Sonja 9:18

Hey, Lisa, it's Sonja. I'm wondering if you could tell us about how you sourced your down. That seems like a major part of this amazing coat. I'm not saying I could replicate it, because I don't think I could. But I have no idea where I would get down. And I would love it if you'd share that. If you're up for it. Thanks, bye.

Lisa Woolfork 9:44

Well, it turns out, y'all, that I am up for it. And of course y'all already know that I can talk the ears of corn, but I will not do that. I will answer this question with a very simple answer of how I sourced that down. Birds, yes obviously, but also, Adrienne, my friend, Adrienne. She and I were talking, and I mentioned something about my comfort coat. And she said, "Oh, this would be really fun. If you could add down to it, and I have a whole bunch of down if you if you're interested." And I was like, "No, thanks. I'm gonna make this really simple. I don't want to add anything extra out. No, nevermind, that's fine." And then, I thought about it for maybe 10 more seconds. And I was like, "Oooh, that actually would be a good idea." And not only did Adrienne give me the down, her husband said, "Oh, you know, you could make tubes and then put the down in the tubes, and then do the stitching and cutting," which I tell you, shout out to Rob as well as Adrienne, because that idea saved my bacon, because trust me when I say I would have had 27 individual index card size pillows, and stuffing each and every single one and it would have taken way longer than it did. So that is where I got my down. More specifically, that down is an upcycled or recycled project. They had a huge settee type cushion that was really long, like a bench and it was, you know, done in sturdy fabric and very comfortable. But also apparently when you would sit on it, it was so dense that it left like little butt imprints, and so they decided to take it apart. And because the down is something that is...it's a resource, right? You don't want to just throw it away. She's also an artist and so she saved it. And that is how I came to get down.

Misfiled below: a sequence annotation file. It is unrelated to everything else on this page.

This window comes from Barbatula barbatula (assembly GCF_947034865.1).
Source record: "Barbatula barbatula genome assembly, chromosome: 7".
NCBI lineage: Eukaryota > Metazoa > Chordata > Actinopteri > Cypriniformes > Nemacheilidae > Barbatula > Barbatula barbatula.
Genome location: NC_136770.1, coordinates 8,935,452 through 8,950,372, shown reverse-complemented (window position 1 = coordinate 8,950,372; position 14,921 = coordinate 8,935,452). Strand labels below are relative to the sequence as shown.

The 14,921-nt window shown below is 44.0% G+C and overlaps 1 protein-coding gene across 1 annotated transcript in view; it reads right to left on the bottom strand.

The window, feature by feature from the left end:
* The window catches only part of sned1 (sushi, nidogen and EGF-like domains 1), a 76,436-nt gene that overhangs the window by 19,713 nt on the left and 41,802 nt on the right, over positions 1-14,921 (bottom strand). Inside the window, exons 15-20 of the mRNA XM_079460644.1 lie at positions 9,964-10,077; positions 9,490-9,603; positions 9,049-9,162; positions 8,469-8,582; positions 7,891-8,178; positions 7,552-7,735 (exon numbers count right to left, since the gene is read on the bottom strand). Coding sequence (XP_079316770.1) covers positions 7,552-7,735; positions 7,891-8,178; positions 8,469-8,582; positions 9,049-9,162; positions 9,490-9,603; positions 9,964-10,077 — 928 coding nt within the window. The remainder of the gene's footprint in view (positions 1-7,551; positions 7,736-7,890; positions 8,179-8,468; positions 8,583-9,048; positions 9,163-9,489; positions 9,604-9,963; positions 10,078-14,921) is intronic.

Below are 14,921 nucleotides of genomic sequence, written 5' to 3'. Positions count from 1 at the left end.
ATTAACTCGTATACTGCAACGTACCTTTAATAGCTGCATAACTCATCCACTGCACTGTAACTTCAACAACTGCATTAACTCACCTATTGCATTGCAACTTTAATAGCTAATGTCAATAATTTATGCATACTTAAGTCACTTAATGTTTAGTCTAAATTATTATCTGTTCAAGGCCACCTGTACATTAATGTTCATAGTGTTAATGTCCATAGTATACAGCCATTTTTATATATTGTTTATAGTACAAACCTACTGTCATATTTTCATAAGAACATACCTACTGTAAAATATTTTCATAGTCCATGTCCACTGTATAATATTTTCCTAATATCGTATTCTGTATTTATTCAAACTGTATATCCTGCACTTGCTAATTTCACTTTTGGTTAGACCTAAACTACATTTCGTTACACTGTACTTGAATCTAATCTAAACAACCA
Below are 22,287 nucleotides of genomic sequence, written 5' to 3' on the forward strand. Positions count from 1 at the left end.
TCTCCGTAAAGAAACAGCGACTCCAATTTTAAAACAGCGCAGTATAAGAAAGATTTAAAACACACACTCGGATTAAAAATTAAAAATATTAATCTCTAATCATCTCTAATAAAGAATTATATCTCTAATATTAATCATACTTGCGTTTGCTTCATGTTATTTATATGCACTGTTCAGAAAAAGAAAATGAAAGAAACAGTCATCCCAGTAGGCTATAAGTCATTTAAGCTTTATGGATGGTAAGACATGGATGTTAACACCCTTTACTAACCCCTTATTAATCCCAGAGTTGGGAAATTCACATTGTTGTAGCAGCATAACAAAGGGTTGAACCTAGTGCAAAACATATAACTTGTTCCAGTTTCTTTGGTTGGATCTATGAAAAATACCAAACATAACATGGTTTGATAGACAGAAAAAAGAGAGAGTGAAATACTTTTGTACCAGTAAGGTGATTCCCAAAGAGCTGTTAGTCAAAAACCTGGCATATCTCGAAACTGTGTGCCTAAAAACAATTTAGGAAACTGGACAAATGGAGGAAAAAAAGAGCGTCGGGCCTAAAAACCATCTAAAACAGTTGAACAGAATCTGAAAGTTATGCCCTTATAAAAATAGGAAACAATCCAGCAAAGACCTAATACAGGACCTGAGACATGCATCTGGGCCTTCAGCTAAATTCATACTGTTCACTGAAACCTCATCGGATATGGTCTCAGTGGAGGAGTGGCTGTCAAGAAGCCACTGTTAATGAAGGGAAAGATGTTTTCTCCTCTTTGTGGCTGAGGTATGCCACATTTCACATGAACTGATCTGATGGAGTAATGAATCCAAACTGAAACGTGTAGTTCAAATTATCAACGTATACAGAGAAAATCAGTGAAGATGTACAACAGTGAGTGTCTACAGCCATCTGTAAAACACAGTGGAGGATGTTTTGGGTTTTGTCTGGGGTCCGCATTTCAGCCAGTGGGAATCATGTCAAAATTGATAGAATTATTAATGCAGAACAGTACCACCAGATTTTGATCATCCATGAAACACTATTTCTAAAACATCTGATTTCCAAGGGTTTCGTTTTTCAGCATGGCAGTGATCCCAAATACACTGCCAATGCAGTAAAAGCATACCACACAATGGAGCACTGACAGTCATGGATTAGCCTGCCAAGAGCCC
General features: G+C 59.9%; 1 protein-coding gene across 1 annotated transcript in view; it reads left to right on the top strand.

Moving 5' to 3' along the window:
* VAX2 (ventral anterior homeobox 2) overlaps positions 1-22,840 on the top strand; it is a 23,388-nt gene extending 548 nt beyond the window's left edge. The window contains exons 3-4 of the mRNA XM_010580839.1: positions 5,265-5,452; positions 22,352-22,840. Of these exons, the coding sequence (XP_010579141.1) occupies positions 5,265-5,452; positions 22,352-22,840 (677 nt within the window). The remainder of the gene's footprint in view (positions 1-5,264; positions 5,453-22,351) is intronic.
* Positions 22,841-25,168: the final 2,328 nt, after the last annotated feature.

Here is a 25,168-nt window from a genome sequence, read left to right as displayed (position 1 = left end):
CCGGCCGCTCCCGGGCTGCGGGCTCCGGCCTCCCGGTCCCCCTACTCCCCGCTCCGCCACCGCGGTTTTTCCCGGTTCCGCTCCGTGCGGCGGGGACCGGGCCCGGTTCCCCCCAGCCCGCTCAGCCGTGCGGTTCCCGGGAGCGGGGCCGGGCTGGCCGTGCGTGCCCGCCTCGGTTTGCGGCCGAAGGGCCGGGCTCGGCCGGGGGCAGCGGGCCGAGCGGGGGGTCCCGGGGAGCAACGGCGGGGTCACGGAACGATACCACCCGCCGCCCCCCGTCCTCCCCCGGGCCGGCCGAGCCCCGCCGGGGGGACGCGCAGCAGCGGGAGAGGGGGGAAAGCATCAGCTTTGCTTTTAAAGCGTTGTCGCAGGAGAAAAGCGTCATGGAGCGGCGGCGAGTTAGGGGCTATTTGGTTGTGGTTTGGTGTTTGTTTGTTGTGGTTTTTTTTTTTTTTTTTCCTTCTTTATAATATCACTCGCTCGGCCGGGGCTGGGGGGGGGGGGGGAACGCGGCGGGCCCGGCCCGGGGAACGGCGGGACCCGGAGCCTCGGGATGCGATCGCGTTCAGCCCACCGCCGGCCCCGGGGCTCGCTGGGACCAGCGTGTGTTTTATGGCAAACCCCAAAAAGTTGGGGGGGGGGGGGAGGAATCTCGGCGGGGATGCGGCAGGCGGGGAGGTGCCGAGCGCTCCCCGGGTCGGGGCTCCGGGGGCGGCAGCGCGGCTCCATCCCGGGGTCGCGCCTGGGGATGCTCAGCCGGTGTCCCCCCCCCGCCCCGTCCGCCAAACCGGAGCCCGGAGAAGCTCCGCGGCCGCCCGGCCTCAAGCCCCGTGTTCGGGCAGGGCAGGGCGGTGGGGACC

Thanks again for listening to the Stitch Please podcast. Come back next week and we'll help you get your stitch together.

Hosted by Lisa Woolfork

Lisa is a fourth-generation sewing enthusiast who learned to sew while earning a PhD in African American literature and culture. She has been sewing for more than twenty years while also teaching, researching, and publishing in Black American literature and culture.